Misc GPL Stuff

Auke was ruminating on how the GPL relates to a source distro (specifically, the one he runs, Lunar Linux). It raises some interesting questions. Is Lunar, as an entity, distributing binaries? Not in the literal sense: they just distribute sources, and some amount of patches, as well as a generic automated build system. All binaries are built on the user’s target machine (well, with the exception of the install CD, which I’ll get to in a minute). But does that “count” as anything more than source distribution? I would say no, but then, consider this (contrived) scenario (applicable to most source distros, not just Lunar):

Lunar user uses the Lunar package manager to install a piece of software named Foo. Say that when he does this, it’s version 1.0. Due to some quirks, the Lunar package manager has to patch the sources to get it to build properly (or perhaps to fix some icky bug, or whatever). So Lunar user happily uses Foo for a while, and decides he wants to give it to some friends. However, when he tries to find the sources to his binary (note that he’s required by the GPL to offer source in addition to the binary), he finds that Lunar has upgraded their version of Foo to 1.5, which is (for some reason) very different from 1.0.

So, where does he get the sources? And the patches applied by Lunar? What if the sources were modified by ‘sed’ scripts inlined into the build instructions, which are no longer available. Now, I suppose he could dig through Lunar’s Subversion repository, but is that kosher with the GPL?

I suppose it’s all moot, though: the GPL says that if you distribute binaries, you must make an offer to have the source available for three years. But what if you only distribute source? Does that change if you distribute source, plus patches? Do you have any future obligations at all?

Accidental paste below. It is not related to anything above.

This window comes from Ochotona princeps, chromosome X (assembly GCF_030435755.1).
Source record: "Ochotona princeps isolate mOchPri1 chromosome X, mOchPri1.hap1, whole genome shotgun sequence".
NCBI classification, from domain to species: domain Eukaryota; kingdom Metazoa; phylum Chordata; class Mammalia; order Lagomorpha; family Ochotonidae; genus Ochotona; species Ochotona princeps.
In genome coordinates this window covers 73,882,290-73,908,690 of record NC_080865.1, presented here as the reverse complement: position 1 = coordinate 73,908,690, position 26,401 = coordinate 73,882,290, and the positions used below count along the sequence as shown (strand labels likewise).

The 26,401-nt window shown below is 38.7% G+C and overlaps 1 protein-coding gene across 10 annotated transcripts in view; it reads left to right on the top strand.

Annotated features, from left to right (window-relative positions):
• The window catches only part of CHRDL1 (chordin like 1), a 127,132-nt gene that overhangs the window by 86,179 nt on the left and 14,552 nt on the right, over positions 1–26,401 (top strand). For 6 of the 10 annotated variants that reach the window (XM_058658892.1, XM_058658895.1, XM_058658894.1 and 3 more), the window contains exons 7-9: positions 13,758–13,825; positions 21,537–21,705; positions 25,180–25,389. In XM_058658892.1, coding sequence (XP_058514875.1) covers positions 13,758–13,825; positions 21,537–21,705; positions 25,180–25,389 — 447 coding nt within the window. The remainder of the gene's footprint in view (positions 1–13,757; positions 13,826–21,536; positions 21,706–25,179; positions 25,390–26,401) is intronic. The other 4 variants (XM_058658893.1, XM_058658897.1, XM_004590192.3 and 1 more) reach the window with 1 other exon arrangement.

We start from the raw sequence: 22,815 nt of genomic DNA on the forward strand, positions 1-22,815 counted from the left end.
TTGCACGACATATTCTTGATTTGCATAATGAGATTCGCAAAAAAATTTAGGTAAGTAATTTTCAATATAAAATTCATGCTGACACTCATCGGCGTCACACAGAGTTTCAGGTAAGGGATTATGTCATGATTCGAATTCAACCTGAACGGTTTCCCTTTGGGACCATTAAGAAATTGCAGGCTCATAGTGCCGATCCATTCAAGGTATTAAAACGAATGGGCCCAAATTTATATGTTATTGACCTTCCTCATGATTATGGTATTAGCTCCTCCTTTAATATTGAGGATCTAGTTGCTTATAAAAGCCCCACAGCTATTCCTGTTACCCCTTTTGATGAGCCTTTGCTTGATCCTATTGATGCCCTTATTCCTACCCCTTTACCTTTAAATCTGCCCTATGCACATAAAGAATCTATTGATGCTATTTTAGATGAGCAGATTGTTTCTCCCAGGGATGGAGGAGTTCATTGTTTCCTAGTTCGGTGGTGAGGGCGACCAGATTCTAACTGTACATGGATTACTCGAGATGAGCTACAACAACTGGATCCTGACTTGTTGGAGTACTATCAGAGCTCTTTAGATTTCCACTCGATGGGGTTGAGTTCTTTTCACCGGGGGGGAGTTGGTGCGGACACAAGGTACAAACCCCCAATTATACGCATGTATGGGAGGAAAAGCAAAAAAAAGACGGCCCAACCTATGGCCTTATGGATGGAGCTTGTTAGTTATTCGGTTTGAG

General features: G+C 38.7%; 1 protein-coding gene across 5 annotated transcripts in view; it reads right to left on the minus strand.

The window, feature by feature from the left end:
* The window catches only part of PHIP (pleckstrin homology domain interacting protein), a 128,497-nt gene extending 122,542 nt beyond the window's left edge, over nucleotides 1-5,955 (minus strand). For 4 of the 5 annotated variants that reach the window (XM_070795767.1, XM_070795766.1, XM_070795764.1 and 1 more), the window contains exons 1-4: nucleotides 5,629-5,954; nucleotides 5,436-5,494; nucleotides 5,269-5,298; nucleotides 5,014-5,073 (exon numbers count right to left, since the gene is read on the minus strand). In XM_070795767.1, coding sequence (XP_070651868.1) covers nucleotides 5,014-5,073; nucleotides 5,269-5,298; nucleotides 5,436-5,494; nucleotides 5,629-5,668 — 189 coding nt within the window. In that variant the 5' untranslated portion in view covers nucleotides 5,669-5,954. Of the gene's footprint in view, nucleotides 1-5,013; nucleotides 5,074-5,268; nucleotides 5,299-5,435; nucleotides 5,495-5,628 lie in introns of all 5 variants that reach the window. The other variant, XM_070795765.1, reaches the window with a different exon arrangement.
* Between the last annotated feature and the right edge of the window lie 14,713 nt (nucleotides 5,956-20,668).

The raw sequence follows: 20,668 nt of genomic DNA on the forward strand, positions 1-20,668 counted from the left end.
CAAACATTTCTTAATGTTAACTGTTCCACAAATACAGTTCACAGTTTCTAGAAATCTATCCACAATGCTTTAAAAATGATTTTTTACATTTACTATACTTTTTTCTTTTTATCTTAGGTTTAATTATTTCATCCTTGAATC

Anyway, Auke also mentions this:

We only distribute binaries in lunar-linux through the ISO images (the installer cd). All the binaries on that image are created using the unmodified sources from the original websites. For the few packages that have patches, we use the patches from our own patch website URL. That’s according to the letter of the GPL and actually the *only* thing we’re required to provide.

I suggest you take a look at this FAQ entry. As an extension to that, regarding distributing only diffs from the original version with the binaries, see this one. So in other words, if you distribute binaries, you must also make available the full source used to create those binaries. The fact that it’s (currently) on the original author’s website is not enough.

And we wonder why most software development companies are so afraid of the GPL that they refuse to touch software “tainted” with it. Most of the people in our own community (including myself, on occasion) don’t even understand the license fully.